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The milk is past its expiry date? Find out at a glance

An Israeli company is marketing its intelligent date code labels that monitor the temp and time interval of food products on their way to consumers.

An Israeli company is marketing its intelligent date code labels that monitor the temp and time interval of food products on their way to consumers.

“The milk is past its expiry date. We have to throw it out.”

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“No, we don’t. It smells fine.”

“But it says so right on the carton.”

It’s an argument that’s been heard in households around the world: Does the expiration date on the package really mean the milk or the chicken or the eggs are bad?

Not necessarily, says Yoav Levy, the founder and CEO of Freshpoint , an Israeli startup that aims to solve the freshness debate once and for all using intelligent date code technology.

It’s an idea with enormous potential: Freshpoint just signed a deal with a major American restaurant chain.

“My daughters take the cottage cheese out of the fridge, check the date, and off it goes in the trashcan,” Levy laments to ISRAEL21c. “Their decision is based on zero information.”

An estimated 30 to 40 percent of food manufactured in the West is thrown away while it’s still good, Levy adds. “If you translate that into dollars, direct and indirect, including transportation and the environmental effect, that’s a trillion dollars a year of lost economic value.”

Yoav Levy / FreshPoint

The expiration dates on most packages you find in the supermarket today are based on a static, worst-case scenario that simply calculates the number of days since a product left the warehouse, Levy explains.

Freshpoint adds a second component: temperature. Together, it’s known as a “TTI,” for time-temperature interval.

Manufacturers simply put Freshpoint’s inexpensive label on a product to monitor the temperature ranges the product goes through on its journey to your home. The label – which can be printed in a wide range of sizes, shapes and designs — is activated when the product leaves the factory.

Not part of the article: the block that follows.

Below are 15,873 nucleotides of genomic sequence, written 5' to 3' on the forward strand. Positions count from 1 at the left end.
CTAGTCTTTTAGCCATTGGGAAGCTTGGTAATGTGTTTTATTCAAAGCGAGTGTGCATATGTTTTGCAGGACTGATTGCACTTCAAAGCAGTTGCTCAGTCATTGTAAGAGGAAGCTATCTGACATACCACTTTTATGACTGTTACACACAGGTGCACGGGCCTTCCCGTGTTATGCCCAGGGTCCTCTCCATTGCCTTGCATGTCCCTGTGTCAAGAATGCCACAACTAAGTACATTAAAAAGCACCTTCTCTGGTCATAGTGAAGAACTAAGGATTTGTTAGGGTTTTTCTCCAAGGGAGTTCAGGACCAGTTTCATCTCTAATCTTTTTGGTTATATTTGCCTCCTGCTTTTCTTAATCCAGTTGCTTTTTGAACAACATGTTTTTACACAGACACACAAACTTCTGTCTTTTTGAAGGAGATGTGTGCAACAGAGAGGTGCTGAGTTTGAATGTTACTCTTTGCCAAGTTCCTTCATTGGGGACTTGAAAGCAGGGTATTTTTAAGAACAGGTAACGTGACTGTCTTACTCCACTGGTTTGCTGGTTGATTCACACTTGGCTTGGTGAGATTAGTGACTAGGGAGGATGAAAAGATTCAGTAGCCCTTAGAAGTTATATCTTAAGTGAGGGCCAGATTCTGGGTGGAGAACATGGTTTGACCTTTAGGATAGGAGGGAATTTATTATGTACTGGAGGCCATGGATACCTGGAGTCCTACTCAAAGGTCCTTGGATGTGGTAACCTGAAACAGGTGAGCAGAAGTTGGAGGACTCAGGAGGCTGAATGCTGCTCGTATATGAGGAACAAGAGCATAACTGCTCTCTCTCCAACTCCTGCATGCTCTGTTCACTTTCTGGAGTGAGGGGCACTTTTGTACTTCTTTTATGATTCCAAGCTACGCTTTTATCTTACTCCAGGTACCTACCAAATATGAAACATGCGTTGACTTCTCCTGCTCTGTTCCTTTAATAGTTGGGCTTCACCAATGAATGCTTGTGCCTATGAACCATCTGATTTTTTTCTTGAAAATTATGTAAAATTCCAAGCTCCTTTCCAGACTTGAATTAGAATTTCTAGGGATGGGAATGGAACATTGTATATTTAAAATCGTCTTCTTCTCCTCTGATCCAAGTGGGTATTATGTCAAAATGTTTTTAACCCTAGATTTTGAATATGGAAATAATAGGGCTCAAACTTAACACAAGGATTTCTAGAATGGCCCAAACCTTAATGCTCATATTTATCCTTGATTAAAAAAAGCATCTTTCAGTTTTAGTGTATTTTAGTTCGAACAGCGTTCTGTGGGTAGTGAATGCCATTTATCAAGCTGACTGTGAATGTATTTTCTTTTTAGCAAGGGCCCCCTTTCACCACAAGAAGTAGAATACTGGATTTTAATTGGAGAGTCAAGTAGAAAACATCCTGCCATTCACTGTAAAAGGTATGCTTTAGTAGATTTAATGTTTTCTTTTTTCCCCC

Consumers and food industry clients can judge the status of a food package at a glance. If the dot in the label is green, it’s okay. If it’s red, time to toss it.

Ordinarily, consumers don’t know where that package has been. Was it left out for an hour in the heat or was it immediately placed in a refrigerated container?

“Small differences in temperature can create huge changes in the quality,” Levy explains. For example, a differential of 5 degrees up or down can change the shelf life of a package of meat by 30%.

The Smart Dot label tells you at a glance if the food inside is fresh. Photo courtesy of Freshpoint

Freshpoint on burger buns

The company scored big earlier this year when a US restaurant chain (Levy declines to specify which one) started using Freshpoint’s TTI labels to track hamburger buns.

Freshpoint’s indicator is turned on when it’s applied to the packages at the bakery, then pauses when the buns are frozen, and reactivates when the buns are defrosted in the restaurant. If the buns are not used in 48 hours, the dreaded red dot appears.

Following a 1,000-store pilot, the restaurant chain plans to roll out the technology nationwide in 2018. Levy believes that once other retailers see this used on a wide scale, they’ll adopt the technology too.

Freshpoint labels are also being used in South Korea to track fish freshness under the brand Pohang Guryongpo Guamegi.



A winning idea from a failure

Levy started Freshpoint with Technion chemistry professor Yoav Eichen in 2004. Eichen was working on a technology to store data on crystals.

“The process completely failed,” Levy recalls, but Eichen “realized that the crystals were a time-temperature indicator.”

Everything seemed lined up for Freshpoint to be an easy sell, but the two Yoavs met unexpected resistance.

“The current expiration date codes have been in place for 50 years,” Levy tells ISRAEL21c. “We are trying to create a big change in very traditional markets that are not easily changed.”

It’s not that manufacturers weren’t interested in tracking freshness using technology, but solutions previously available to them were too expensive. “It’s hard to put a smart chip on a package when the cottage cheese costs less than a dollar,” Levy says.

So Freshpoint raised money from Battery Ventures and signed on CIBA Specialty Chemicals as a client, in order to track the expiration dates on some of the company’s pharmaceuticals. Freshpoint also works with other healthcare companies. For instance, it has a product for catheters that provides a clear visual indicator of when the tubing needs to be replaced.

The food industry took another decade to come around to the idea.

Freshpoint prints its TTI labels in Israel, the United States and Switzerland. The 25-employee company is headquartered in Haifa and is opening an office in New Jersey soon.

By Israel21C



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